Compared to putting down the same amount of money $200,000, but having the remainder financed through the Home Equity Conversion Program for Purchasing a home. The #1 benefit is not having an obligatory payments. Should you want to make a payment, you can. Should real estate prices increase, all of the new equity belongs to you and or your heirs. It is important to note that you will own the home, live in the home as your primary residence, never have to pay a mortgage payment, but you are responsible for (maintenance, taxes, and insurance).

While the reverse mortgage loan will accrue interest (banks need to make money off the loan), your home value should continue to increase offsetting any interest built up. This is also true with the above example with a forward mortgage as well assuming home prices keep at a 4% a year annual growth. Home prices won’t only go higher so if you are concerned about potentially going into care facility as you age or leaving substantial amounts of equity to your heirs getting a forward mortgage might be the better option if you can afford the payments. With the HECM for buying the interest on the loan will accrue and if the home values does not increase at the same rate you will owe more and more as the years go by.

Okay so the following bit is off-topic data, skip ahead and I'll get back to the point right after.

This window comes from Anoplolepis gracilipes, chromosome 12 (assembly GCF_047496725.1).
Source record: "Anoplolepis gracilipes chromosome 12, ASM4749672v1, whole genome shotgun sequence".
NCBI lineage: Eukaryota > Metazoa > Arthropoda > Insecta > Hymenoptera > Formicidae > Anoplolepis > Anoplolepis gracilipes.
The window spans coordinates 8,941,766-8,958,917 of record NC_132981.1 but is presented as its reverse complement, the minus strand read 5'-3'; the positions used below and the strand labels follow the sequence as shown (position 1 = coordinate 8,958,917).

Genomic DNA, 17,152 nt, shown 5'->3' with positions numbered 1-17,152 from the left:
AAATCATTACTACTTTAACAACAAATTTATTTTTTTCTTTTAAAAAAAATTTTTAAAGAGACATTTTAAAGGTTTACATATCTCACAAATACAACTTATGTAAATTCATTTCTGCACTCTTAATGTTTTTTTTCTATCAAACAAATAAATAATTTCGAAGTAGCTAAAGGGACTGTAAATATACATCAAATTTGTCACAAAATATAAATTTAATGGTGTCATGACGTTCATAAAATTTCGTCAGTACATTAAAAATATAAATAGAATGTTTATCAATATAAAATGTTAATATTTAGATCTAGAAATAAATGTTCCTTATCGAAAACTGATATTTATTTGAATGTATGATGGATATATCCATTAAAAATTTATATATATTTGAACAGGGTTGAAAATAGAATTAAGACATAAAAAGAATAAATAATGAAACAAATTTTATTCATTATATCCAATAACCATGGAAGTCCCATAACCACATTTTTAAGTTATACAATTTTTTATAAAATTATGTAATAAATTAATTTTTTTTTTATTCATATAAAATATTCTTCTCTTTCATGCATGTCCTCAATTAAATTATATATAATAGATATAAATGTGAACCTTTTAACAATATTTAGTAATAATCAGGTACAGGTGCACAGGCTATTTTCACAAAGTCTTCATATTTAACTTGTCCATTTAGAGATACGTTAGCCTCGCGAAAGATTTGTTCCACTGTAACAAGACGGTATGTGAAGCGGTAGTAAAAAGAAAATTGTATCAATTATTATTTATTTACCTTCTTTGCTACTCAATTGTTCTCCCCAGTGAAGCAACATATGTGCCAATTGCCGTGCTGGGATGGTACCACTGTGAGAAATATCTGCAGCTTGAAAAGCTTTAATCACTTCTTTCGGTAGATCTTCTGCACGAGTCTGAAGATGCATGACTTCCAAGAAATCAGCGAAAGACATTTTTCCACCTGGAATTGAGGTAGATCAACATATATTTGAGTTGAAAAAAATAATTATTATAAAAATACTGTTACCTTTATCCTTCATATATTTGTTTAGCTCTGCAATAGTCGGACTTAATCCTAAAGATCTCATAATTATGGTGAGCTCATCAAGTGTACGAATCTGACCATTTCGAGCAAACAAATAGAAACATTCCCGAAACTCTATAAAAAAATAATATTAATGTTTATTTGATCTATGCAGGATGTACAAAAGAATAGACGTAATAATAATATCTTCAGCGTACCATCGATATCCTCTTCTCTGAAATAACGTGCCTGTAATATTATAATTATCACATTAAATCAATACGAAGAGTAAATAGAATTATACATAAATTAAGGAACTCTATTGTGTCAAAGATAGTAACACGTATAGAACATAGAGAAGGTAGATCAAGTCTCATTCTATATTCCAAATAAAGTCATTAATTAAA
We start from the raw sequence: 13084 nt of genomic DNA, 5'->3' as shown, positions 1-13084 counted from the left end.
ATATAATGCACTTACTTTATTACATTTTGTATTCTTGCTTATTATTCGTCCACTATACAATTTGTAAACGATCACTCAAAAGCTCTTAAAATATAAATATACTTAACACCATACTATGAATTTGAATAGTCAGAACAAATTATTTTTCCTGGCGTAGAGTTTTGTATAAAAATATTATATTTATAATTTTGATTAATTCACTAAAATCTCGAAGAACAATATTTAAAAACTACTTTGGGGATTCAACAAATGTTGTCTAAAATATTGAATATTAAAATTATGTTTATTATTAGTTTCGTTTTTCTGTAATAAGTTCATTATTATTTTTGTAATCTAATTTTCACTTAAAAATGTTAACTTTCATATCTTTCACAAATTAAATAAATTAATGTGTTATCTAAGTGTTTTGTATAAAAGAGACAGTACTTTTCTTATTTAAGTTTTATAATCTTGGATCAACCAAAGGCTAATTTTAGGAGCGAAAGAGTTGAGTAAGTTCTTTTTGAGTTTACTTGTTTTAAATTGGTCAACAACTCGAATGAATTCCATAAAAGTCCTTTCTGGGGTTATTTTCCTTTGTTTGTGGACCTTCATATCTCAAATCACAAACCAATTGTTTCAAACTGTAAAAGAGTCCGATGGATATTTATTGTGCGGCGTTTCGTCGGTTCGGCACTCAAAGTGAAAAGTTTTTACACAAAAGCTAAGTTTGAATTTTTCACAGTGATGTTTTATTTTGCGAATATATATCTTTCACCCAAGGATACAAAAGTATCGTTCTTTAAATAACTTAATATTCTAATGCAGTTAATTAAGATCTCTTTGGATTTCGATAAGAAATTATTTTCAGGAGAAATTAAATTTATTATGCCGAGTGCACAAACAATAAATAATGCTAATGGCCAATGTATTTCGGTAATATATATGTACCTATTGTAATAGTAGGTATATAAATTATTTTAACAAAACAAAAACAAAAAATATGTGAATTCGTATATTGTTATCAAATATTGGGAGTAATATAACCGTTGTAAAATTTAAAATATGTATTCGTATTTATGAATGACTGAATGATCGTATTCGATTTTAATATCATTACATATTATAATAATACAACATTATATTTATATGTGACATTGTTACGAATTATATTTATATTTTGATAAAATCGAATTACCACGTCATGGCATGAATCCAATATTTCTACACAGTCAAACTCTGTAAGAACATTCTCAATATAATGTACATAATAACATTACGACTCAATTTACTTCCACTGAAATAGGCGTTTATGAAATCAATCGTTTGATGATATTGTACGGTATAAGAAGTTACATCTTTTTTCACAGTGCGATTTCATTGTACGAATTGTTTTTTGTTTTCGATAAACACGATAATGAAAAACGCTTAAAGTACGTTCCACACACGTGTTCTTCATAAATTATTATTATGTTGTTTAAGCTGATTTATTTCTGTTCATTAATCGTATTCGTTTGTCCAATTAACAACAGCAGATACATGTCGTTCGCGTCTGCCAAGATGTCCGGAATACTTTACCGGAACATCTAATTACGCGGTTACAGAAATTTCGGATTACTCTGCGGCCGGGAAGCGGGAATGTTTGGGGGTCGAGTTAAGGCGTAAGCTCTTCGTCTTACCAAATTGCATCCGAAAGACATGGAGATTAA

Getting a reverse mortgage to buy a home in October 2014 is a very smart move since interest rates are incredibly low. There are talks of financial assessment, and that could make it tougher to qualify with income and credit being checked. What other programs will allow you to put down less than 50% of the home’s value and never pay another mortgage payment.

Should you be interested in knowing more or getting a free quote, please fill out the form on this page so we can help with the next steps. Our company has the technology to compare purchase mortgage through the HECM reverse mortgage program. Our partner banks have been doing purchase HECM’s for years now, and we have all of the top lenders as business partners. All questions can be answered and quotes given for free to consumers over the age of 62.